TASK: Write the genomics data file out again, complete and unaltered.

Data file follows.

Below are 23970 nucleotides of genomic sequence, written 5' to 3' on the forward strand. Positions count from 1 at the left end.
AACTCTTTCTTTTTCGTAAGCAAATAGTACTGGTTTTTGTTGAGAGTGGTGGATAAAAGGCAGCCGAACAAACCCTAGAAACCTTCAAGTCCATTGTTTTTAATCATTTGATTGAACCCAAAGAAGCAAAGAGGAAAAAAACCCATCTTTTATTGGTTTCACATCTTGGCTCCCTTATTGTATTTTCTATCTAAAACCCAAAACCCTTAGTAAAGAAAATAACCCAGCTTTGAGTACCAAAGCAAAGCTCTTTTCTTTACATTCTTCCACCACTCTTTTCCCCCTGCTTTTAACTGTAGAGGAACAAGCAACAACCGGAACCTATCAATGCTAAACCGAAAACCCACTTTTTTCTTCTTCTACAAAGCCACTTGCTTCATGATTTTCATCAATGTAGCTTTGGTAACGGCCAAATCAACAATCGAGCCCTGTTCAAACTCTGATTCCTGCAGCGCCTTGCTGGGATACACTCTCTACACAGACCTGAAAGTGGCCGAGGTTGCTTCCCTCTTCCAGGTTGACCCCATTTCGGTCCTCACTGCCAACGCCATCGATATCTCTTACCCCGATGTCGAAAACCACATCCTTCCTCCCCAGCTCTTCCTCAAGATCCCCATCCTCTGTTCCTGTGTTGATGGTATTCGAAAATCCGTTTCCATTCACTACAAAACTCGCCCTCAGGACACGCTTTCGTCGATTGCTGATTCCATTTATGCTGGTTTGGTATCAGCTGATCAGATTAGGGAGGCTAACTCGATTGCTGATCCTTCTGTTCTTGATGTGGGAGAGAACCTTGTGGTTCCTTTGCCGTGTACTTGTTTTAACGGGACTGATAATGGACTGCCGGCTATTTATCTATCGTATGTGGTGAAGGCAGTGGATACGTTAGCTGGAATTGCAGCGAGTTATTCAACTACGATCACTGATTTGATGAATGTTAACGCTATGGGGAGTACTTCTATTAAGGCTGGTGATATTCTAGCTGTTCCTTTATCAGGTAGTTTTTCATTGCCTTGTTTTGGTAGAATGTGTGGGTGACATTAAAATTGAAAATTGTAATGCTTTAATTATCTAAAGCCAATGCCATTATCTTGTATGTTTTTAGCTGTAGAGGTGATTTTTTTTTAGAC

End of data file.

Below are 23970 nucleotides of genomic sequence, written 5' to 3' on the forward strand. Positions count from 1 at the left end.
AACTCTTTCTTTTTCGTAAGCAAATAGTACTGGTTTTTGTTGAGAGTGGTGGATAAAAGGCAGCCGAACAAACCCTAGAAACCTTCAAGTCCATTGTTTTTAATCATTTGATTGAACCCAAAGAAGCAAAGAGGAAAAAAACCCATCTTTTATTGGTTTCACATCTTGGCTCCCTTATTGTATTTTCTATCTAAAACCCAAAACCCTTAGTAAAGAAAATAACCCAGCTTTGAGTACCAAAGCAAAGCTCTTTTCTTTACATTCTTCCACCACTCTTTTCCCCCTGCTTTTAACTGTAGAGGAACAAGCAACAACCGGAACCTATCAATGCTAAACCGAAAACCCACTTTTTTCTTCTTCTACAAAGCCACTTGCTTCATGATTTTCATCAATGTAGCTTTGGTAACGGCCAAATCAACAATCGAGCCCTGTTCAAACTCTGATTCCTGCAGCGCCTTGCTGGGATACACTCTCTACACAGACCTGAAAGTGGCCGAGGTTGCTTCCCTCTTCCAGGTTGACCCCATTTCGGTCCTCACTGCCAACGCCATCGATATCTCTTACCCCGATGTCGAAAACCACATCCTTCCTCCCCAGCTCTTCCTCAAGATCCCCATCCTCTGTTCCTGTGTTGATGGTATTCGAAAATCCGTTTCCATTCACTACAAAACTCGCCCTCAGGACACGCTTTCGTCGATTGCTGATTCCATTTATGCTGGTTTGGTATCAGCTGATCAGATTAGGGAGGCTAACTCGATTGCTGATCCTTCTGTTCTTGATGTGGGAGAGAACCTTGTGGTTCCTTTGCCGTGTACTTGTTTTAACGGGACTGATAATGGACTGCCGGCTATTTATCTATCGTATGTGGTGAAGGCAGTGGATACGTTAGCTGGAATTGCAGCGAGTTATTCAACTACGATCACTGATTTGATGAATGTTAACGCTATGGGGAGTACTTCTATTAAGGCTGGTGATATTCTAGCTGTTCCTTTATCAGGTAGTTTTTCATTGCCTTGTTTTGGTAGAATGTGTGGGTGACATTAAAATTGAAAATTGTAATGCTTTAATTATCTAAAGCCAATGCCATTATCTTGTATGTTTTTAGCTGTAGAGGTGATTTTTTTTTAGAC